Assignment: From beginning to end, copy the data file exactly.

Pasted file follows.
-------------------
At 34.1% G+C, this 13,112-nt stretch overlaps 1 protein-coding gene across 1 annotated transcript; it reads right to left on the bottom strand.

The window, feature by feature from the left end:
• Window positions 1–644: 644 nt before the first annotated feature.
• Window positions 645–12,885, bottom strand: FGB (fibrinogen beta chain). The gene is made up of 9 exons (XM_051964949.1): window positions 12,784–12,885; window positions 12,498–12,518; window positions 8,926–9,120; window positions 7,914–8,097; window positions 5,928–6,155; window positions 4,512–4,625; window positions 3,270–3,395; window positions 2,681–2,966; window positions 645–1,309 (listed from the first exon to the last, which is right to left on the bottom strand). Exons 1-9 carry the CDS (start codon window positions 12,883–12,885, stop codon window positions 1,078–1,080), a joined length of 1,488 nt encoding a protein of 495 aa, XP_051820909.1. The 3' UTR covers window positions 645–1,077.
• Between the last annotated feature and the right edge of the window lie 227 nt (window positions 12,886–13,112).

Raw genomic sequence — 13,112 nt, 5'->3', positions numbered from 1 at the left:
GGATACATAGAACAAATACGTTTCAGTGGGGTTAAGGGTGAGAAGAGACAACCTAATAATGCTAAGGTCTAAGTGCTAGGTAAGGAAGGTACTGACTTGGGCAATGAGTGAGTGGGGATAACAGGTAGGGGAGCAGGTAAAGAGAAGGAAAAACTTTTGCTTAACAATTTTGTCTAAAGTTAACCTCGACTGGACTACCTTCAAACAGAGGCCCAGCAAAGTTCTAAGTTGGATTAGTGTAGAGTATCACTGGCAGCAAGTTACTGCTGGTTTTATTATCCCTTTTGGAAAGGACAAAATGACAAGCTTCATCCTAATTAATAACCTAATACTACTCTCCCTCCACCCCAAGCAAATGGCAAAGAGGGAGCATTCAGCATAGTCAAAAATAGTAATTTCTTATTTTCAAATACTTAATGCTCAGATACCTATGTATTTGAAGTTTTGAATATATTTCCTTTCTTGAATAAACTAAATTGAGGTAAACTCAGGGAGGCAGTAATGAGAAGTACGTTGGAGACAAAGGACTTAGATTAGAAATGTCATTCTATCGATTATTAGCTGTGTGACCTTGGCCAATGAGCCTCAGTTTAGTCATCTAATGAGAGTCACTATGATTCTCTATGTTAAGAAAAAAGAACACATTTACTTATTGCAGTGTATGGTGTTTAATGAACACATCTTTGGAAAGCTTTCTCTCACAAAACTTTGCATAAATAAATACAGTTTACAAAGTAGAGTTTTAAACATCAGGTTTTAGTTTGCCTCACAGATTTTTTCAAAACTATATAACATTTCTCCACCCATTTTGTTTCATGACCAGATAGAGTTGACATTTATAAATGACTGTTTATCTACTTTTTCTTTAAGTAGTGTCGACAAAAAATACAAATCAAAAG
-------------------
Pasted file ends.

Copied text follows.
At 34.1% G+C, this 13,112-nt stretch overlaps 1 protein-coding gene across 1 annotated transcript; it reads right to left on the bottom strand.

The window, feature by feature from the left end:
• Window positions 1–644: 644 nt before the first annotated feature.
• Window positions 645–12,885, bottom strand: FGB (fibrinogen beta chain). The gene is made up of 9 exons (XM_051964949.1): window positions 12,784–12,885; window positions 12,498–12,518; window positions 8,926–9,120; window positions 7,914–8,097; window positions 5,928–6,155; window positions 4,512–4,625; window positions 3,270–3,395; window positions 2,681–2,966; window positions 645–1,309 (listed from the first exon to the last, which is right to left on the bottom strand). Exons 1-9 carry the CDS (start codon window positions 12,883–12,885, stop codon window positions 1,078–1,080), a joined length of 1,488 nt encoding a protein of 495 aa, XP_051820909.1. The 3' UTR covers window positions 645–1,077.
• Between the last annotated feature and the right edge of the window lie 227 nt (window positions 12,886–13,112).

Raw genomic sequence — 13,112 nt, 5'->3', positions numbered from 1 at the left:
GGATACATAGAACAAATACGTTTCAGTGGGGTTAAGGGTGAGAAGAGACAACCTAATAATGCTAAGGTCTAAGTGCTAGGTAAGGAAGGTACTGACTTGGGCAATGAGTGAGTGGGGATAACAGGTAGGGGAGCAGGTAAAGAGAAGGAAAAACTTTTGCTTAACAATTTTGTCTAAAGTTAACCTCGACTGGACTACCTTCAAACAGAGGCCCAGCAAAGTTCTAAGTTGGATTAGTGTAGAGTATCACTGGCAGCAAGTTACTGCTGGTTTTATTATCCCTTTTGGAAAGGACAAAATGACAAGCTTCATCCTAATTAATAACCTAATACTACTCTCCCTCCACCCCAAGCAAATGGCAAAGAGGGAGCATTCAGCATAGTCAAAAATAGTAATTTCTTATTTTCAAATACTTAATGCTCAGATACCTATGTATTTGAAGTTTTGAATATATTTCCTTTCTTGAATAAACTAAATTGAGGTAAACTCAGGGAGGCAGTAATGAGAAGTACGTTGGAGACAAAGGACTTAGATTAGAAATGTCATTCTATCGATTATTAGCTGTGTGACCTTGGCCAATGAGCCTCAGTTTAGTCATCTAATGAGAGTCACTATGATTCTCTATGTTAAGAAAAAAGAACACATTTACTTATTGCAGTGTATGGTGTTTAATGAACACATCTTTGGAAAGCTTTCTCTCACAAAACTTTGCATAAATAAATACAGTTTACAAAGTAGAGTTTTAAACATCAGGTTTTAGTTTGCCTCACAGATTTTTTCAAAACTATATAACATTTCTCCACCCATTTTGTTTCATGACCAGATAGAGTTGACATTTATAAATGACTGTTTATCTACTTTTTCTTTAAGTAGTGTCGACAAAAAATACAAATCAAAAG